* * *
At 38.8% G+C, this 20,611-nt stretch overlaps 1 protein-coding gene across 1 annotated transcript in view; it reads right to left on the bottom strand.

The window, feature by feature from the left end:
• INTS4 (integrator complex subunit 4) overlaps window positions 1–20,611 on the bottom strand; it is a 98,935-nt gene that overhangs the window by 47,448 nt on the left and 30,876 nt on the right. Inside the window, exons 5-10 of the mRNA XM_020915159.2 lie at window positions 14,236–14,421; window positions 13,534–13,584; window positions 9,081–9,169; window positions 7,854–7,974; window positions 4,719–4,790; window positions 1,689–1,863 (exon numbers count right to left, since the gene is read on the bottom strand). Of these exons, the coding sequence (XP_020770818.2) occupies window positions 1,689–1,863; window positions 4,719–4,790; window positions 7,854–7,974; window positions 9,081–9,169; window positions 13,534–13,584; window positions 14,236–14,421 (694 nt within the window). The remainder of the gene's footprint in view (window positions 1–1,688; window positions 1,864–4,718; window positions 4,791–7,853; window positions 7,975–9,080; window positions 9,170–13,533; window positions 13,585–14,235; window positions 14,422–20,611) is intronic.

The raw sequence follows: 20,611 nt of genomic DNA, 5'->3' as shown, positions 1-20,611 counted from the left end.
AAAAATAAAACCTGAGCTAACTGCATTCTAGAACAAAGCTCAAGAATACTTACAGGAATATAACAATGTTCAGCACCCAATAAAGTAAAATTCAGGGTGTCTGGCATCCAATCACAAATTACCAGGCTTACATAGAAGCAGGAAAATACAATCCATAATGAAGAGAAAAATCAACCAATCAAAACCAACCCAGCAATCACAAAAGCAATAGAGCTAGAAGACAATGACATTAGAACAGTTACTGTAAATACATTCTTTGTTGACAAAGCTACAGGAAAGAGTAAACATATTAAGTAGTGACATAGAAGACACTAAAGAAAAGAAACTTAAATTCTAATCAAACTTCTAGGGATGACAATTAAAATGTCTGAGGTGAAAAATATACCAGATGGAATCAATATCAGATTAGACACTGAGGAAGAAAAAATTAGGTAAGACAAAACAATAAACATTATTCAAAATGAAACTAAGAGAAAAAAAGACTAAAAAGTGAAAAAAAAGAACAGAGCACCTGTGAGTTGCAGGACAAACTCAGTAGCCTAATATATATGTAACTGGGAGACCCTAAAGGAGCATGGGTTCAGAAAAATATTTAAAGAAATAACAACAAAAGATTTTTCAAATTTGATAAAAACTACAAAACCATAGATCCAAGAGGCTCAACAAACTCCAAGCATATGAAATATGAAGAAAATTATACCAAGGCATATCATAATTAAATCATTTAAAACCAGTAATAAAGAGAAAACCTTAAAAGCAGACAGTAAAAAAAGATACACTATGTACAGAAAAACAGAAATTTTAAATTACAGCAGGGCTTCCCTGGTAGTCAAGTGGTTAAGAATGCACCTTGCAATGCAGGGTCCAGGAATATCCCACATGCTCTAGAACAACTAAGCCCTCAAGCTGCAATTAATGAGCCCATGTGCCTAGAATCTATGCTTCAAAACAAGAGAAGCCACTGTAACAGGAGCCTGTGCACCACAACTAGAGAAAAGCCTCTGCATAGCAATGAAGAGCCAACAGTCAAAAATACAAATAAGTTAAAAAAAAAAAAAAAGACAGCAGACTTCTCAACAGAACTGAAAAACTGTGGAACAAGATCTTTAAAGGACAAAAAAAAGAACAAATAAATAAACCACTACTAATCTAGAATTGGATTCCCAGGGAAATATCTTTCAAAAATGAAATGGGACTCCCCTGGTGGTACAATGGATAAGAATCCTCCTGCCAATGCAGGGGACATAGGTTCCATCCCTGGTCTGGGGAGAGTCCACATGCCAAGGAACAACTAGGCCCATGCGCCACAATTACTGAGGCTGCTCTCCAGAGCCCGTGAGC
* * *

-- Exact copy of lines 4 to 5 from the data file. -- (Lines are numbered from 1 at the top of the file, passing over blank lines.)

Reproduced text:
The raw sequence follows: 20,611 nt of genomic DNA, 5'->3' as shown, positions 1-20,611 counted from the left end.
AAAAATAAAACCTGAGCTAACTGCATTCTAGAACAAAGCTCAAGAATACTTACAGGAATATAACAATGTTCAGCACCCAATAAAGTAAAATTCAGGGTGTCTGGCATCCAATCACAAATTACCAGGCTTACATAGAAGCAGGAAAATACAATCCATAATGAAGAGAAAAATCAACCAATCAAAACCAACCCAGCAATCACAAAAGCAATAGAGCTAGAAGACAATGACATTAGAACAGTTACTGTAAATACATTCTTTGTTGACAAAGCTACAGGAAAGAGTAAACATATTAAGTAGTGACATAGAAGACACTAAAGAAAAGAAACTTAAATTCTAATCAAACTTCTAGGGATGACAATTAAAATGTCTGAGGTGAAAAATATACCAGATGGAATCAATATCAGATTAGACACTGAGGAAGAAAAAATTAGGTAAGACAAAACAATAAACATTATTCAAAATGAAACTAAGAGAAAAAAAGACTAAAAAGTGAAAAAAAAGAACAGAGCACCTGTGAGTTGCAGGACAAACTCAGTAGCCTAATATATATGTAACTGGGAGACCCTAAAGGAGCATGGGTTCAGAAAAATATTTAAAGAAATAACAACAAAAGATTTTTCAAATTTGATAAAAACTACAAAACCATAGATCCAAGAGGCTCAACAAACTCCAAGCATATGAAATATGAAGAAAATTATACCAAGGCATATCATAATTAAATCATTTAAAACCAGTAATAAAGAGAAAACCTTAAAAGCAGACAGTAAAAAAAGATACACTATGTACAGAAAAACAGAAATTTTAAATTACAGCAGGGCTTCCCTGGTAGTCAAGTGGTTAAGAATGCACCTTGCAATGCAGGGTCCAGGAATATCCCACATGCTCTAGAACAACTAAGCCCTCAAGCTGCAATTAATGAGCCCATGTGCCTAGAATCTATGCTTCAAAACAAGAGAAGCCACTGTAACAGGAGCCTGTGCACCACAACTAGAGAAAAGCCTCTGCATAGCAATGAAGAGCCAACAGTCAAAAATACAAATAAGTTAAAAAAAAAAAAAAAGACAGCAGACTTCTCAACAGAACTGAAAAACTGTGGAACAAGATCTTTAAAGGACAAAAAAAAGAACAAATAAATAAACCACTACTAATCTAGAATTGGATTCCCAGGGAAATATCTTTCAAAAATGAAATGGGACTCCCCTGGTGGTACAATGGATAAGAATCCTCCTGCCAATGCAGGGGACATAGGTTCCATCCCTGGTCTGGGGAGAGTCCACATGCCAAGGAACAACTAGGCCCATGCGCCACAATTACTGAGGCTGCTCTCCAGAGCCCGTGAGC